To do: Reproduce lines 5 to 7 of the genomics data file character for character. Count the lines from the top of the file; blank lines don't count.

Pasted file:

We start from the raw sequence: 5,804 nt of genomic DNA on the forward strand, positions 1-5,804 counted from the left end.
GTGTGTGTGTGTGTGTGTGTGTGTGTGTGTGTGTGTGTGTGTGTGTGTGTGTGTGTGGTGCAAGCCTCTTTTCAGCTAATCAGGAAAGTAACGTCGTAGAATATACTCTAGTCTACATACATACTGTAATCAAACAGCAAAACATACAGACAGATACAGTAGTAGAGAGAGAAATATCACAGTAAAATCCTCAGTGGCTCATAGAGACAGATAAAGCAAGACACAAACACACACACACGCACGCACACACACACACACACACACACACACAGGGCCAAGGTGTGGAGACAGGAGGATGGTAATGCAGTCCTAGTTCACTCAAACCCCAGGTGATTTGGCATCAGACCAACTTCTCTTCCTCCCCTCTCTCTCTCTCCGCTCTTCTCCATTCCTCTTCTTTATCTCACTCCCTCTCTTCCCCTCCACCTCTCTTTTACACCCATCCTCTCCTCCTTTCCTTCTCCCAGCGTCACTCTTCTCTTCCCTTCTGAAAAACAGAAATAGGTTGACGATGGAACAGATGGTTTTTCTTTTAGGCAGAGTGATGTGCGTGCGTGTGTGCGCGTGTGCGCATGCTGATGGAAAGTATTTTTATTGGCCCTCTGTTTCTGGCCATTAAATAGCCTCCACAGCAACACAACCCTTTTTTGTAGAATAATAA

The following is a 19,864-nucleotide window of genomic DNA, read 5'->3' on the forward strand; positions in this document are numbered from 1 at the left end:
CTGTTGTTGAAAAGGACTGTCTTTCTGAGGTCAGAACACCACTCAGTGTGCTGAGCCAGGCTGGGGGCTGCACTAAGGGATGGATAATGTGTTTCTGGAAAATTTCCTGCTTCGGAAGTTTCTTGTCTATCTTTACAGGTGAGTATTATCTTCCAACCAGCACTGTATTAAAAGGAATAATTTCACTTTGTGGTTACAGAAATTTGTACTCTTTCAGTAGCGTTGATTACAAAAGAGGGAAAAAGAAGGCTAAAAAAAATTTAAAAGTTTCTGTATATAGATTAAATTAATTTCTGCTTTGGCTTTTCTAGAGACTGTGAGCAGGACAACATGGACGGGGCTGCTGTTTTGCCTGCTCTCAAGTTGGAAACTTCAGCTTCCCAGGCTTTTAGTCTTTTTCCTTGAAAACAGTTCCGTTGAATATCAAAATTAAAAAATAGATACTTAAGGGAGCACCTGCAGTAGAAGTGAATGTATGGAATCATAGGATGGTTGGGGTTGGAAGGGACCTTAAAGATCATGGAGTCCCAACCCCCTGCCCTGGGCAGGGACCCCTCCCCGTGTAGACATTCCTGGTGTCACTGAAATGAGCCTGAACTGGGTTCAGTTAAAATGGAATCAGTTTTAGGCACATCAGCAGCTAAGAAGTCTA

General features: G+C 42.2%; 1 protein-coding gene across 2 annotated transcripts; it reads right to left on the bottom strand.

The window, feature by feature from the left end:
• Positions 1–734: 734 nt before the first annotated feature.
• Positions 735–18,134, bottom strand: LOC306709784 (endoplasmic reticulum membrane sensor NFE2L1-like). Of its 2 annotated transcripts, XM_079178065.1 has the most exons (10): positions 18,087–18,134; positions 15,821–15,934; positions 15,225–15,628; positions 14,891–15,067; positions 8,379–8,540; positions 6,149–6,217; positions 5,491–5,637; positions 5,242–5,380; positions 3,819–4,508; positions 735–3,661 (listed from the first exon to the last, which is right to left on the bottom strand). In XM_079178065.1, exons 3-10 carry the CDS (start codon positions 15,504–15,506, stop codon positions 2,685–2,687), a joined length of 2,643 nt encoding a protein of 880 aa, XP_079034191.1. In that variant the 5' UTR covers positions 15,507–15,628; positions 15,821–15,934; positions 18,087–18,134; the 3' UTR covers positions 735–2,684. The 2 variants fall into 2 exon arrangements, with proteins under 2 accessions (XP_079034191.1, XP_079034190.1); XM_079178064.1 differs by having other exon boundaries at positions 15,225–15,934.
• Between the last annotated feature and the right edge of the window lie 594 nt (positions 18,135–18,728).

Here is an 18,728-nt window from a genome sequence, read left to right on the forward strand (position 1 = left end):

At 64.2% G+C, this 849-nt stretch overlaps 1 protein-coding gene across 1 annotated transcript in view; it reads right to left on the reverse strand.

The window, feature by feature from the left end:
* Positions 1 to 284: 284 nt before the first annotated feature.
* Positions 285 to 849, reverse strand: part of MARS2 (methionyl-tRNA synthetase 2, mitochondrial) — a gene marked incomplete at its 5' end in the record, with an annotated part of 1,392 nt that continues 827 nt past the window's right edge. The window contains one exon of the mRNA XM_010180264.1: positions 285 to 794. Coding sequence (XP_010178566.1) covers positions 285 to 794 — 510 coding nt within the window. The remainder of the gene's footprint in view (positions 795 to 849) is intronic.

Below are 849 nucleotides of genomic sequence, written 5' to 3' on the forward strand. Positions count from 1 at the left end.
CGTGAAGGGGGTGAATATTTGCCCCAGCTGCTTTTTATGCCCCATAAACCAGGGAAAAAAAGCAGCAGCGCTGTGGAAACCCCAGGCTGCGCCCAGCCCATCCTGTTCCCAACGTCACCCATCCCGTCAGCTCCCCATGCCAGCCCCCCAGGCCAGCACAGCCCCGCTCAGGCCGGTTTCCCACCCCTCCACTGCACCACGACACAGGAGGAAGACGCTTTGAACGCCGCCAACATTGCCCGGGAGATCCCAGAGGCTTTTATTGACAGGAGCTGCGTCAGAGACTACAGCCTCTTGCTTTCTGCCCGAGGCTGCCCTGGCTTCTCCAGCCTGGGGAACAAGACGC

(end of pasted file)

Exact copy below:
General features: G+C 42.2%; 1 protein-coding gene across 2 annotated transcripts; it reads right to left on the bottom strand.

The window, feature by feature from the left end:
• Positions 1–734: 734 nt before the first annotated feature.